As Volvo continues its second coming, the new XC90 remains key to the brand’s global success. We went to freezing Sweden to witness a crash test live, as well as to pick the brains of their experts about their all-new SUV, and, of course, talk about Volvo’s Vision 2020.
At a dinner event in Sweden, our host – a man of considerable experience and knowledge – told us an interesting fact about the Nordic God, Thor. According to him, the legend of Thor has slowly faded away from Swedish public memory, and, in fact, Thor is probably now more famous internationally than he is in Sweden. That tells you something about the power of cinema, and what a single movie can do for a character in terms of elevating him or her to worldwide fame. So, it comes as no surprise that Volvo is openly touting its design highlight in the headlights of the new XC90 – which now feature LED daytime running lamps that resemble the shape of the hammer of Thor, made famous by Chris Hemworth’s portrayal of the character in multiple Hollywood films.
To give you some background about the XC90, it’s been one of the most important products in Volvo’s product range – as it’s rated very highly and enjoys massive popularity in major markets like the US, where customers appreciate it for its practicality, usability, and, of course, safety. So, as Volvo moves on to its new Scalable Product Architecture (SPA) – on which the XC90 is the first vehicle to be based (all future Volvos will be based on the same platform) – and its range of new 4-cylinder engines, the XC90 is a critical product for the brand as the company lifts itself from a rough patch and seeks to re-establish itself in the cut-throat luxury vehicle market.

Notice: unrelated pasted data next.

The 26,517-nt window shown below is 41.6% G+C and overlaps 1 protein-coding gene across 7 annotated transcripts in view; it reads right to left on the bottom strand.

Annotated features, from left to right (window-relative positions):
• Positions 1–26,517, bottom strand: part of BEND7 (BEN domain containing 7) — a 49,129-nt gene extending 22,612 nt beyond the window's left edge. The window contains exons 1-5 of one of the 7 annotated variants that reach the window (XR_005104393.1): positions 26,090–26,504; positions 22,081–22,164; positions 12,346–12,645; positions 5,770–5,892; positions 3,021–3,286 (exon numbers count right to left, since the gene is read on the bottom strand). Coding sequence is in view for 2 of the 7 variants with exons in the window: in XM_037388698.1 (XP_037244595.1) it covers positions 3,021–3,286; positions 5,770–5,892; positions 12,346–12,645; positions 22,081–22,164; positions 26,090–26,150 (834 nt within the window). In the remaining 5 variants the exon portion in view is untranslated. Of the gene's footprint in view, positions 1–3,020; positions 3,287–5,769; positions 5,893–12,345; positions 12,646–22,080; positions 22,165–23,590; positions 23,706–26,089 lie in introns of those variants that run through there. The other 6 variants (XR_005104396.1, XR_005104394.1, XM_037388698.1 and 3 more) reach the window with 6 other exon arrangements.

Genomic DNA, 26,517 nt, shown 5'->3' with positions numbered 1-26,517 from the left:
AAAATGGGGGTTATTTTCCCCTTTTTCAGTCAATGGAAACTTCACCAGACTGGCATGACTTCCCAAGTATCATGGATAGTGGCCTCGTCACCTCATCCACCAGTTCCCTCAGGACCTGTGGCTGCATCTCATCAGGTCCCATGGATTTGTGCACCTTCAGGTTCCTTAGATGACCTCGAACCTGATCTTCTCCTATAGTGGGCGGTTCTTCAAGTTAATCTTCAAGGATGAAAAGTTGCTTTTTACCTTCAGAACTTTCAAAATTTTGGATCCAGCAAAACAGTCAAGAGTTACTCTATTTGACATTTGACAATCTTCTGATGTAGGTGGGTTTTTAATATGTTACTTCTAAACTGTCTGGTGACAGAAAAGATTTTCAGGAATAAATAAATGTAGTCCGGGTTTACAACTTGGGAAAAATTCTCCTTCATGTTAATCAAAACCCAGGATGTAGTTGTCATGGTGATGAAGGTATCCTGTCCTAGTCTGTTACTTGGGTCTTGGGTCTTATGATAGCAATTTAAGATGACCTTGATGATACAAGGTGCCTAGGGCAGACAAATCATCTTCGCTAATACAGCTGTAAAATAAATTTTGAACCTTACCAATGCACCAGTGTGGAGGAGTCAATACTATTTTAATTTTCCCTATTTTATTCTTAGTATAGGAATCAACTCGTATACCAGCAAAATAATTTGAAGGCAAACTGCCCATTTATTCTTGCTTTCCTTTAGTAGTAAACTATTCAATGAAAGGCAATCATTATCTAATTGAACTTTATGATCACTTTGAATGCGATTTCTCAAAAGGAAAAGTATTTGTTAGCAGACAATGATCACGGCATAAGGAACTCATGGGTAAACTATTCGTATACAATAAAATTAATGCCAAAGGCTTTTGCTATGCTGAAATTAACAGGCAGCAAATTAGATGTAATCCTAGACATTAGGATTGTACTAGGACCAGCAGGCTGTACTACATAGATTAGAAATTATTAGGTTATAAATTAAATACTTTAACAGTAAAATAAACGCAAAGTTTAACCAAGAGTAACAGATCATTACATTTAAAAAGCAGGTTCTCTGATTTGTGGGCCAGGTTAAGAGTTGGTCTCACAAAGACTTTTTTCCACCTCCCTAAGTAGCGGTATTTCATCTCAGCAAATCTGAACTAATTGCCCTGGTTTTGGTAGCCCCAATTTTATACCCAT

Other than the hammer highlight, the rest of the design of the second-generation XC90 is more evolutionary in nature – with the design cues of the older car having been reshaped to give the car a sharper look. The flat sides are quite striking, especially with the prominent shoulder line, which has been a design staple on Volvo’s for a while now. While the XC90 might not be too artistically inclined, it offers a serious, sturdy look that gives the car quite a bit of road presence. Let’s put it this way, the XC90 has an absolute no-nonsense look.